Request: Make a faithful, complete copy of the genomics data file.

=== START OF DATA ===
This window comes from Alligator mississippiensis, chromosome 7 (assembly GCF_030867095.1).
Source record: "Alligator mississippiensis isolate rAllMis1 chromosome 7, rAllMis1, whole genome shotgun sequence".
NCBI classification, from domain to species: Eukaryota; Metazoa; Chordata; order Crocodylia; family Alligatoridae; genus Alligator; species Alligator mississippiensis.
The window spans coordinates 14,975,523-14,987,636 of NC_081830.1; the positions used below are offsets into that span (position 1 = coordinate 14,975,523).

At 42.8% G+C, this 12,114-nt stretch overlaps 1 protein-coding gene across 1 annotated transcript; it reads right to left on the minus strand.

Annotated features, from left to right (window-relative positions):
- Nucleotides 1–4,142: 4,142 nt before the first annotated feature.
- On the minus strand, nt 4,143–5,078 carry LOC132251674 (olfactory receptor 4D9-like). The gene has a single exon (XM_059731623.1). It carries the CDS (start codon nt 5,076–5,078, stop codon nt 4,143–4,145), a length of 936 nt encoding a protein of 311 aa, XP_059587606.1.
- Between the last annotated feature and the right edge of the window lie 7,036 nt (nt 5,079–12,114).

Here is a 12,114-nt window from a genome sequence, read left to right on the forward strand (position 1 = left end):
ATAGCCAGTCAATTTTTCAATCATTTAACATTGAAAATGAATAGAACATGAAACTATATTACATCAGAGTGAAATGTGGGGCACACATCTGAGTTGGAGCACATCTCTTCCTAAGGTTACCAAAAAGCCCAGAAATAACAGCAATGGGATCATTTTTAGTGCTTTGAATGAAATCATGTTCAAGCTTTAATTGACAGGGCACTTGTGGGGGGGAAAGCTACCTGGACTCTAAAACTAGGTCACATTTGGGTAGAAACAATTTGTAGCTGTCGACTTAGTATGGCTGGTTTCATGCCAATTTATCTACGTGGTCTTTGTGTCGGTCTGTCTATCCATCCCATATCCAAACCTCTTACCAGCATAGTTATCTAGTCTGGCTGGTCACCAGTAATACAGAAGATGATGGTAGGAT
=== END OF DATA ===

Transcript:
This window comes from Alligator mississippiensis, chromosome 7 (assembly GCF_030867095.1).
Source record: "Alligator mississippiensis isolate rAllMis1 chromosome 7, rAllMis1, whole genome shotgun sequence".
NCBI classification, from domain to species: Eukaryota; Metazoa; Chordata; order Crocodylia; family Alligatoridae; genus Alligator; species Alligator mississippiensis.
The window spans coordinates 14,975,523-14,987,636 of NC_081830.1; the positions used below are offsets into that span (position 1 = coordinate 14,975,523).

At 42.8% G+C, this 12,114-nt stretch overlaps 1 protein-coding gene across 1 annotated transcript; it reads right to left on the minus strand.

Annotated features, from left to right (window-relative positions):
- Nucleotides 1–4,142: 4,142 nt before the first annotated feature.
- On the minus strand, nt 4,143–5,078 carry LOC132251674 (olfactory receptor 4D9-like). The gene has a single exon (XM_059731623.1). It carries the CDS (start codon nt 5,076–5,078, stop codon nt 4,143–4,145), a length of 936 nt encoding a protein of 311 aa, XP_059587606.1.
- Between the last annotated feature and the right edge of the window lie 7,036 nt (nt 5,079–12,114).

Here is a 12,114-nt window from a genome sequence, read left to right on the forward strand (position 1 = left end):
ATAGCCAGTCAATTTTTCAATCATTTAACATTGAAAATGAATAGAACATGAAACTATATTACATCAGAGTGAAATGTGGGGCACACATCTGAGTTGGAGCACATCTCTTCCTAAGGTTACCAAAAAGCCCAGAAATAACAGCAATGGGATCATTTTTAGTGCTTTGAATGAAATCATGTTCAAGCTTTAATTGACAGGGCACTTGTGGGGGGGAAAGCTACCTGGACTCTAAAACTAGGTCACATTTGGGTAGAAACAATTTGTAGCTGTCGACTTAGTATGGCTGGTTTCATGCCAATTTATCTACGTGGTCTTTGTGTCGGTCTGTCTATCCATCCCATATCCAAACCTCTTACCAGCATAGTTATCTAGTCTGGCTGGTCACCAGTAATACAGAAGATGATGGTAGGAT